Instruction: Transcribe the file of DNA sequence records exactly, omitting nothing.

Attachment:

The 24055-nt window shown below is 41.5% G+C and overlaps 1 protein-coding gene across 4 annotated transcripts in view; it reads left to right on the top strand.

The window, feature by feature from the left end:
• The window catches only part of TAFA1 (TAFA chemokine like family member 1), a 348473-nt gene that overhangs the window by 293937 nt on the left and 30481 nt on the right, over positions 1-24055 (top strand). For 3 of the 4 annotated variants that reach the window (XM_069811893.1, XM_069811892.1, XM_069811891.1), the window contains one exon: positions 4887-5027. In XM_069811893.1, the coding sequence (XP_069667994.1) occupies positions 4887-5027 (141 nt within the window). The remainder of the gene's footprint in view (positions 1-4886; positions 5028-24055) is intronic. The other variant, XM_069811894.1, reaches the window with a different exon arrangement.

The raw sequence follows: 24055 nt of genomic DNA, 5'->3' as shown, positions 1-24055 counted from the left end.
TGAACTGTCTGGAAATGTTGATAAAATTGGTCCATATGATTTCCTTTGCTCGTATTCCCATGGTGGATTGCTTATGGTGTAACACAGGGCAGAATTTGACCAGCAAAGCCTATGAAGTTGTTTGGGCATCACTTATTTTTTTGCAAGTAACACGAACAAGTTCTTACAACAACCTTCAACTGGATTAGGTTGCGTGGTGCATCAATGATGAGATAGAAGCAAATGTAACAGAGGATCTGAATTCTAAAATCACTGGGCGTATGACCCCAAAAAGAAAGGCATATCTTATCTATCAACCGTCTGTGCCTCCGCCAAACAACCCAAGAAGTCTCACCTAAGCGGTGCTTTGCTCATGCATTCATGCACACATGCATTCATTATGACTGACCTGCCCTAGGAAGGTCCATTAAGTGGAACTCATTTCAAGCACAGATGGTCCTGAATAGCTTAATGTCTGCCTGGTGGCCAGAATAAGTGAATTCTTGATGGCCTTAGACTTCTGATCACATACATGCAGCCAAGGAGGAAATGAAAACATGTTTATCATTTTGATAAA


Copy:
The 24055-nt window shown below is 41.5% G+C and overlaps 1 protein-coding gene across 4 annotated transcripts in view; it reads left to right on the top strand.

The window, feature by feature from the left end:
• The window catches only part of TAFA1 (TAFA chemokine like family member 1), a 348473-nt gene that overhangs the window by 293937 nt on the left and 30481 nt on the right, over positions 1-24055 (top strand). For 3 of the 4 annotated variants that reach the window (XM_069811893.1, XM_069811892.1, XM_069811891.1), the window contains one exon: positions 4887-5027. In XM_069811893.1, the coding sequence (XP_069667994.1) occupies positions 4887-5027 (141 nt within the window). The remainder of the gene's footprint in view (positions 1-4886; positions 5028-24055) is intronic. The other variant, XM_069811894.1, reaches the window with a different exon arrangement.

The raw sequence follows: 24055 nt of genomic DNA, 5'->3' as shown, positions 1-24055 counted from the left end.
TGAACTGTCTGGAAATGTTGATAAAATTGGTCCATATGATTTCCTTTGCTCGTATTCCCATGGTGGATTGCTTATGGTGTAACACAGGGCAGAATTTGACCAGCAAAGCCTATGAAGTTGTTTGGGCATCACTTATTTTTTTGCAAGTAACACGAACAAGTTCTTACAACAACCTTCAACTGGATTAGGTTGCGTGGTGCATCAATGATGAGATAGAAGCAAATGTAACAGAGGATCTGAATTCTAAAATCACTGGGCGTATGACCCCAAAAAGAAAGGCATATCTTATCTATCAACCGTCTGTGCCTCCGCCAAACAACCCAAGAAGTCTCACCTAAGCGGTGCTTTGCTCATGCATTCATGCACACATGCATTCATTATGACTGACCTGCCCTAGGAAGGTCCATTAAGTGGAACTCATTTCAAGCACAGATGGTCCTGAATAGCTTAATGTCTGCCTGGTGGCCAGAATAAGTGAATTCTTGATGGCCTTAGACTTCTGATCACATACATGCAGCCAAGGAGGAAATGAAAACATGTTTATCATTTTGATAAA